BROOKLYN, Mich.—When the pack of Monster Energy NASCAR Cup cars comes rolling out of Turn 4 at Michigan International Speedway, the roar sounds eerily familiar.
Maybe not as powerful as 40 cars rolling down the frontstretch at Talladega Superspeedway but closer to the sound of the field at Daytona.
But if fans are hoping to see a full-blown draft break out at somewhere other than the two formerly known as restrictor plate tracks, don’t expect a miracle in the FireKeepers Casino 400 at Michigan on Sunday.
“No, it is not going to be like Daytona and Talladega,” said Joey Logano, who won the pole on Saturday with a lap of 187.139mph. “Those tracks are so easy wide open in dirty air that the draft works throughout the whole race track.
“There are some times that you can follow a car right behind them here and still be pretty much wide open but you have to be one of the first two to four cars to be able to do that. So when you get back in the pack, the more handling is going to mean and that is when you have to approach it more like a race you would at Kansas and be smart about what lines you pick and where you are trying to make passes.”
With the current package, Logano contemplates the consequences of each move well in advance. The risk increases exponentially on a one-groove track. Logano believes the current style of racing is more mentally taxing than it has ever been.
“The cars handle better than ever but when you get in dirty air they are very unpredictable," Logano said. "The runs that are formed by other cars is a direction that I go to study now compared to what I used to study. I change a lot of what I work on as a driver and what I look for in my race car has changed a lot and it keeps changing every week. I have picked the wrong road a few times already.
“Hopefully, we pick the right road to go down this weekend and we can make some moves on the race track. It is just different types of racing than we have seen in the past. You won’t see three or four wide packs for very long. You will see three and four wide for sure but it will get to the point where cars will be looking for clean air in the corners. You won’t see many cars following each other into the corner unless it is on the bottom.”
Kurt Busch, who will start seventh on Sunday, agrees with Logano that handling will be at a premium. Busch has three wins at the two-mile track, most recently in 2015. But from what he has experienced in practice on Friday, the cars don’t handle well enough at Michigan to run in a pack for an extended length of time.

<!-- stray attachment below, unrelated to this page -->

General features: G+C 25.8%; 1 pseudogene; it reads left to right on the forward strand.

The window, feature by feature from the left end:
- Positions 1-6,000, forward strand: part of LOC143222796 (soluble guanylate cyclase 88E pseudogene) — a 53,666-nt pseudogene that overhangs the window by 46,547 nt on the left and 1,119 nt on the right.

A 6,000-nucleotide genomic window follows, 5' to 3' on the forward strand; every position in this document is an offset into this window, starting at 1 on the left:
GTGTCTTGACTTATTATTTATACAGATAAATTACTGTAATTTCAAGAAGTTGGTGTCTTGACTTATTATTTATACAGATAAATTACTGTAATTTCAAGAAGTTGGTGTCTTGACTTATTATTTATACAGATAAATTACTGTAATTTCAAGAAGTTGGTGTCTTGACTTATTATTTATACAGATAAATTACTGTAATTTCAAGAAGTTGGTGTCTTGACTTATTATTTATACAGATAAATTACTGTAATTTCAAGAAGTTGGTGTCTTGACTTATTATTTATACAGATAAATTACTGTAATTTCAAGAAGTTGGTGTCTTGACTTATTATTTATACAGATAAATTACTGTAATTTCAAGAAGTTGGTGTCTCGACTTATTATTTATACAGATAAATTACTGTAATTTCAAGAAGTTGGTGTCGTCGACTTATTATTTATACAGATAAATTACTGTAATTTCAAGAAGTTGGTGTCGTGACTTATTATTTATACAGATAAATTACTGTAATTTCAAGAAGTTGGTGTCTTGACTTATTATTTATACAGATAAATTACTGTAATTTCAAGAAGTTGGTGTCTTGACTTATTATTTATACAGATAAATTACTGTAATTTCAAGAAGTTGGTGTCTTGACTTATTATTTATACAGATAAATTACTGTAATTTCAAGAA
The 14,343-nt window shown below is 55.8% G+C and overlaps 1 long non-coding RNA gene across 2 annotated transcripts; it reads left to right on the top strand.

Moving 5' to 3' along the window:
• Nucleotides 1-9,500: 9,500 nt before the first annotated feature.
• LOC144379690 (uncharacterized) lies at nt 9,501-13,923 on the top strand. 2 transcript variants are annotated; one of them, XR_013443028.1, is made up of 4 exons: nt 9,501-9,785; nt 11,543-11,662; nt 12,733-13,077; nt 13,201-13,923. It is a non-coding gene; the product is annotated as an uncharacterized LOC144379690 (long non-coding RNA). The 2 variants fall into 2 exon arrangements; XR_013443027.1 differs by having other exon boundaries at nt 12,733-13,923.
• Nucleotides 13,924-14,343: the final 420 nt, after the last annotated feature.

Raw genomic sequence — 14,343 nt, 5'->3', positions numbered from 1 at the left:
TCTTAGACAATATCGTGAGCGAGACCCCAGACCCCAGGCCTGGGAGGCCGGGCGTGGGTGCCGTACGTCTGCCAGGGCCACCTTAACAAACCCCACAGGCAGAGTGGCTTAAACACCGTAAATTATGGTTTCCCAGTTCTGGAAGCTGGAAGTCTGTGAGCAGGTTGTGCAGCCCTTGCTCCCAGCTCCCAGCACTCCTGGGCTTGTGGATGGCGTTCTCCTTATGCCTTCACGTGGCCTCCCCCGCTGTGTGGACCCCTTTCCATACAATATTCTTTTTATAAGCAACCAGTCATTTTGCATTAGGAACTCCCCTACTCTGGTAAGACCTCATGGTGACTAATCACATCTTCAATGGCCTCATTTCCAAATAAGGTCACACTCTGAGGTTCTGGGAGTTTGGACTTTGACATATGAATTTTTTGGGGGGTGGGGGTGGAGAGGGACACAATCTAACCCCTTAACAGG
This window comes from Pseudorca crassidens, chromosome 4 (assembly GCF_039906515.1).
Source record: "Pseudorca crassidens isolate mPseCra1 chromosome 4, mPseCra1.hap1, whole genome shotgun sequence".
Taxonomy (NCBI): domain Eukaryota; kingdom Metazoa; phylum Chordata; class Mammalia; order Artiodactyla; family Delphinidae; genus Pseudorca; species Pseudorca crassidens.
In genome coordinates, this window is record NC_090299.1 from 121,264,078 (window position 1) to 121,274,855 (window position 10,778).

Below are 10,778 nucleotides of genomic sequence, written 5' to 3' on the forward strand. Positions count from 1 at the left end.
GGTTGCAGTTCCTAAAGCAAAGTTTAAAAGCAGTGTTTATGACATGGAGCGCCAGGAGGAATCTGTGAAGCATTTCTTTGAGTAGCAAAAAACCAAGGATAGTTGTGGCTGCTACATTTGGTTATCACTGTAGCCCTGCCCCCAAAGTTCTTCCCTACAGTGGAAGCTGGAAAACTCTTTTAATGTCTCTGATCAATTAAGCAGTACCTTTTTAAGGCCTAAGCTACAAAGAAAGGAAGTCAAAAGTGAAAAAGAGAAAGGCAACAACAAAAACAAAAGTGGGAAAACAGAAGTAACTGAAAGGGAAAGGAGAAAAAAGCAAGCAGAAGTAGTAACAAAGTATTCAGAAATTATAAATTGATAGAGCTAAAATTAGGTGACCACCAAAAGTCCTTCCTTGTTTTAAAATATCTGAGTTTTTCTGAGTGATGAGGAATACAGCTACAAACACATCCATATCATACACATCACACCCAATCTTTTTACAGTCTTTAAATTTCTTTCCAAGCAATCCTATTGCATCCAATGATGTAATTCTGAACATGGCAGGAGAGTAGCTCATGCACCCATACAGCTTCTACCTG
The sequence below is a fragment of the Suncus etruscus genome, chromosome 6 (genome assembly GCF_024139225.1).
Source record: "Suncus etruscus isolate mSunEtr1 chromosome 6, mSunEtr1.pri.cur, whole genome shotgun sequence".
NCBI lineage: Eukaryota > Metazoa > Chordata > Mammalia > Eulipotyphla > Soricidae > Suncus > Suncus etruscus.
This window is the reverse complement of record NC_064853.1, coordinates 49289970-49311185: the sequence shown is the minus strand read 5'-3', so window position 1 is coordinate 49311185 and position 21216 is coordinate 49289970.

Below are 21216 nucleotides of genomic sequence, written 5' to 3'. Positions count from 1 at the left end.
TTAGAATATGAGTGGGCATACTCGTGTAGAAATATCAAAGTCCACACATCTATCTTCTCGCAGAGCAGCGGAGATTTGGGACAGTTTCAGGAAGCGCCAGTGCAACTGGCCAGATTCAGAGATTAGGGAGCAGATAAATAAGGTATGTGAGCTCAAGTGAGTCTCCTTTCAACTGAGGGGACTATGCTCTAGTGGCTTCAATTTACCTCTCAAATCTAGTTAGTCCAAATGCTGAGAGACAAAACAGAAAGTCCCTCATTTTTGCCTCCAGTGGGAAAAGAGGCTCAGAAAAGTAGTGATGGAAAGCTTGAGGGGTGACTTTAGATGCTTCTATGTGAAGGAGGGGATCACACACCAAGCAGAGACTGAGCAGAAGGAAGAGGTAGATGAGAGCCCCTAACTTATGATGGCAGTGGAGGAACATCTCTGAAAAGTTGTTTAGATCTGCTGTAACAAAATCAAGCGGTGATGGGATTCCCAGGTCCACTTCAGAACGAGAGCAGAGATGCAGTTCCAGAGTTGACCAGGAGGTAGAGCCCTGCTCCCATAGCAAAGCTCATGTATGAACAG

“It’s a two-mile track and it’s almost like the speeds are too high for it to blend into a Talladega or Daytona-style draft,” Busch said. “By itself, the car ran comfortable and ran really good speed.
“In the draft, whether everybody is struggling with it or for us, on the No. 1 car and the 42 (Kyle Larson), we both felt like our drafting ability was compromised a bit.”
NASCAR has slowed the cars considerably since last year—from nearly 850 horsepower to 550 with the new package. Logano’s qualifying run was 16mph slower than Kurt Busch’s lap of 203.361 mph last June. From inside the cockpit, Logano could tell the difference.
“We used to be hauling the mail around here in qualifying and you would get the shakes afterward,” said the driver of the No. 22 Team Penske Ford.
Despite the cut in horsepower, two-time Michigan winner Denny Hamlin feels the speeds are still too high to sustain a traditional draft. When this package was initially tested during the All-Star race at Charlotte Motor Speedway in 2018, the cars' horsepower was limited to 450.
“Drafting is more of a product of where you can still run wide open behind each other and we still don’t have that here,” said Hamlin, who qualified fourth. “We’re still running too fast for it to be a true drafting race track. To me, there will be opportunities where you can use the draft to push the car in front of you or maybe make a move but it’s not going to be true drafting unless you are not grip limited and you’re able to run wide open behind somebody, that way you can also use the corners for drafting as well.
“But right now, still the corners even at this race track, you lose a little ground if you’re in someone’s wake. You need all that straightaway to get it back.”